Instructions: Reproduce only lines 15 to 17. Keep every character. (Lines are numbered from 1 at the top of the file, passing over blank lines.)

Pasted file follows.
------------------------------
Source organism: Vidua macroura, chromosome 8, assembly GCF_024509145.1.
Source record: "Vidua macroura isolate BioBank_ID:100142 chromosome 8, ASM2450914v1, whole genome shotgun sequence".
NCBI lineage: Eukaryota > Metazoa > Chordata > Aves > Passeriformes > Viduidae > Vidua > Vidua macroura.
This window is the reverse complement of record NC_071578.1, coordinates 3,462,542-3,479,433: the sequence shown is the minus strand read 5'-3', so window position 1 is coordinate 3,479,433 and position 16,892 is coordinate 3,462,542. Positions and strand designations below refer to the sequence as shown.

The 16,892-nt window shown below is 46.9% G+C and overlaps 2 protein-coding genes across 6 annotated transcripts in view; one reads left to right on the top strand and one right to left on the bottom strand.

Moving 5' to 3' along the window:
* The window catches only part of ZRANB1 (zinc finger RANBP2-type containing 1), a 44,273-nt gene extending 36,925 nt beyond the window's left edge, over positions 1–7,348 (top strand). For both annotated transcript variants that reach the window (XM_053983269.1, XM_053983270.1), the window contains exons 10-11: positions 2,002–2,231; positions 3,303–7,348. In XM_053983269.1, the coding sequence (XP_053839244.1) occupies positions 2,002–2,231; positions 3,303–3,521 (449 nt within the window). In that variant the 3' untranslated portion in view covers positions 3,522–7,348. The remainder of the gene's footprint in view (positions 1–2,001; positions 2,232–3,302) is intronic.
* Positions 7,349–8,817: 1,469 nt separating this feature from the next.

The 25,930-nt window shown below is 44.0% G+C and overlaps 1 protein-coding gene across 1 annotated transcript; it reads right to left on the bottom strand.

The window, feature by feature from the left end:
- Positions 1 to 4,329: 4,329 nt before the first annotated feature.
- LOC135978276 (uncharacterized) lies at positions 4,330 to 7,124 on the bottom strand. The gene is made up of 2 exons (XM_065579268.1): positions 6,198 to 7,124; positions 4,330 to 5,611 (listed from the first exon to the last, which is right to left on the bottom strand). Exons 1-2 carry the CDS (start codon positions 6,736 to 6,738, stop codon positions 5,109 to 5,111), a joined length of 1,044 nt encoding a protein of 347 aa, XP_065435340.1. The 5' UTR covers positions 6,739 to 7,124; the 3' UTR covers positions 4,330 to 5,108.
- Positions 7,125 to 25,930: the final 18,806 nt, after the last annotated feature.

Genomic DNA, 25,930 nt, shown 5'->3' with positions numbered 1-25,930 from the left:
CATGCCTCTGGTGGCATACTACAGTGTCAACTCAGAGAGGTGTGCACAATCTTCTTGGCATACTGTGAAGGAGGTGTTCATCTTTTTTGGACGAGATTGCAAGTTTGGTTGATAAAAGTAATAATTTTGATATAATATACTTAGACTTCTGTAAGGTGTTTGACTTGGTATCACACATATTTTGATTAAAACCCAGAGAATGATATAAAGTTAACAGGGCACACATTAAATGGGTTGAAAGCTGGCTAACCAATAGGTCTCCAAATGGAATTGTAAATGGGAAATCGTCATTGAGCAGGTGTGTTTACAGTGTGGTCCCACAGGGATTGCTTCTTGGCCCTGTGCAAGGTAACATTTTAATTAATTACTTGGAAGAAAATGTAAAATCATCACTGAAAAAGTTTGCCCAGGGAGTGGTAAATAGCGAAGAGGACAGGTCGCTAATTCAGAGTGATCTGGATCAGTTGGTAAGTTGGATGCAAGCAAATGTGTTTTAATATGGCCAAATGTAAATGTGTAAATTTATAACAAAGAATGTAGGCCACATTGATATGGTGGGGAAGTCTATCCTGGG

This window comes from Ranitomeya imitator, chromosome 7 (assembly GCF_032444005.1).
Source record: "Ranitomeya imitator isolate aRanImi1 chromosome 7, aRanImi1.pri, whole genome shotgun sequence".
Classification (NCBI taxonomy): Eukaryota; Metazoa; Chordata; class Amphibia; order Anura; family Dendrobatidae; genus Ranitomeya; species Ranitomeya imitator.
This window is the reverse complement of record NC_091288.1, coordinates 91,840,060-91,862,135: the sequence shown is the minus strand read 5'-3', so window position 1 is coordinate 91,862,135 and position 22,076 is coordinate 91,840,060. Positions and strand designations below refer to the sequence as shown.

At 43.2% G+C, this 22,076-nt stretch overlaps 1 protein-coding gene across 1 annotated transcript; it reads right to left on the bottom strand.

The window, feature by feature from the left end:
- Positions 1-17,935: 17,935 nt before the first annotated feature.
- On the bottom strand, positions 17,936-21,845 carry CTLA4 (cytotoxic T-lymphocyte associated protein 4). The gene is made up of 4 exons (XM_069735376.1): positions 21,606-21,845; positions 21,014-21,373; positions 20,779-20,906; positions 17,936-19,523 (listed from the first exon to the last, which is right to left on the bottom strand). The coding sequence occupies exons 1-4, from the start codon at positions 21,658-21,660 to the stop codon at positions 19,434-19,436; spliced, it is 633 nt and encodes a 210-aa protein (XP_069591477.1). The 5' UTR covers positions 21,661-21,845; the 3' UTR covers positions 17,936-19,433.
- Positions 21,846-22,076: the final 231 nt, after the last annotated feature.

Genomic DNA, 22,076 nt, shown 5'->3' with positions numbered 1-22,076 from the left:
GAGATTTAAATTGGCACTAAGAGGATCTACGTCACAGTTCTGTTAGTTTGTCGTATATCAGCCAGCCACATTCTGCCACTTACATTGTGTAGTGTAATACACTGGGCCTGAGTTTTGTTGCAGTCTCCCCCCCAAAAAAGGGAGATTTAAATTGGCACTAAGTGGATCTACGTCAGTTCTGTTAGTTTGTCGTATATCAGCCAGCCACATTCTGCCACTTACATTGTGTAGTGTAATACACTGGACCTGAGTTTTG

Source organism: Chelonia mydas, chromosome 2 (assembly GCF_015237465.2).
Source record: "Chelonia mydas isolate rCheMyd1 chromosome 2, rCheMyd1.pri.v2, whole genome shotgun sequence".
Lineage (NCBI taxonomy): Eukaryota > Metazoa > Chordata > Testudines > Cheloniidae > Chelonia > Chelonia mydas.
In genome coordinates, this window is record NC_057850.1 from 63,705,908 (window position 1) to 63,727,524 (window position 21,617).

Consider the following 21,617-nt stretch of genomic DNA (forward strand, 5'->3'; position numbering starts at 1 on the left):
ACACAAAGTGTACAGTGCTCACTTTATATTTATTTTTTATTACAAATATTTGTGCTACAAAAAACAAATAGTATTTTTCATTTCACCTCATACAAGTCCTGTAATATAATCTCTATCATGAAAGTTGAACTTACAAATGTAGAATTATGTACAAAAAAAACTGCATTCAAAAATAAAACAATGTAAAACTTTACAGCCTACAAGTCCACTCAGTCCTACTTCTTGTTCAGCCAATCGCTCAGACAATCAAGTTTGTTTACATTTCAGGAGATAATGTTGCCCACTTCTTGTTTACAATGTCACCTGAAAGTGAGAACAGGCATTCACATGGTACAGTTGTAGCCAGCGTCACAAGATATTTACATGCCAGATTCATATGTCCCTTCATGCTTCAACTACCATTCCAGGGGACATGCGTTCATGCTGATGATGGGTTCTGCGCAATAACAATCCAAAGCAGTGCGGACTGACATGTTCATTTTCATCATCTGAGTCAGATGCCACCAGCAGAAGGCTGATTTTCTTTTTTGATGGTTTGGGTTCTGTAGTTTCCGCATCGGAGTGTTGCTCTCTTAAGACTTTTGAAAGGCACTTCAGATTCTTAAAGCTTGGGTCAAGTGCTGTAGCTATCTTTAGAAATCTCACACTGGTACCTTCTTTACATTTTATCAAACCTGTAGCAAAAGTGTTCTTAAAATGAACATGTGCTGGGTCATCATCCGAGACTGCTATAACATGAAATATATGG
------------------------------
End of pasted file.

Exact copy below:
CATGCCTCTGGTGGCATACTACAGTGTCAACTCAGAGAGGTGTGCACAATCTTCTTGGCATACTGTGAAGGAGGTGTTCATCTTTTTTGGACGAGATTGCAAGTTTGGTTGATAAAAGTAATAATTTTGATATAATATACTTAGACTTCTGTAAGGTGTTTGACTTGGTATCACACATATTTTGATTAAAACCCAGAGAATGATATAAAGTTAACAGGGCACACATTAAATGGGTTGAAAGCTGGCTAACCAATAGGTCTCCAAATGGAATTGTAAATGGGAAATCGTCATTGAGCAGGTGTGTTTACAGTGTGGTCCCACAGGGATTGCTTCTTGGCCCTGTGCAAGGTAACATTTTAATTAATTACTTGGAAGAAAATGTAAAATCATCACTGAAAAAGTTTGCCCAGGGAGTGGTAAATAGCGAAGAGGACAGGTCGCTAATTCAGAGTGATCTGGATCAGTTGGTAAGTTGGATGCAAGCAAATGTGTTTTAATATGGCCAAATGTAAATGTGTAAATTTATAACAAAGAATGTAGGCCACATTGATATGGTGGGGAAGTCTATCCTGGG

This window comes from Ranitomeya imitator, chromosome 7 (assembly GCF_032444005.1).
Source record: "Ranitomeya imitator isolate aRanImi1 chromosome 7, aRanImi1.pri, whole genome shotgun sequence".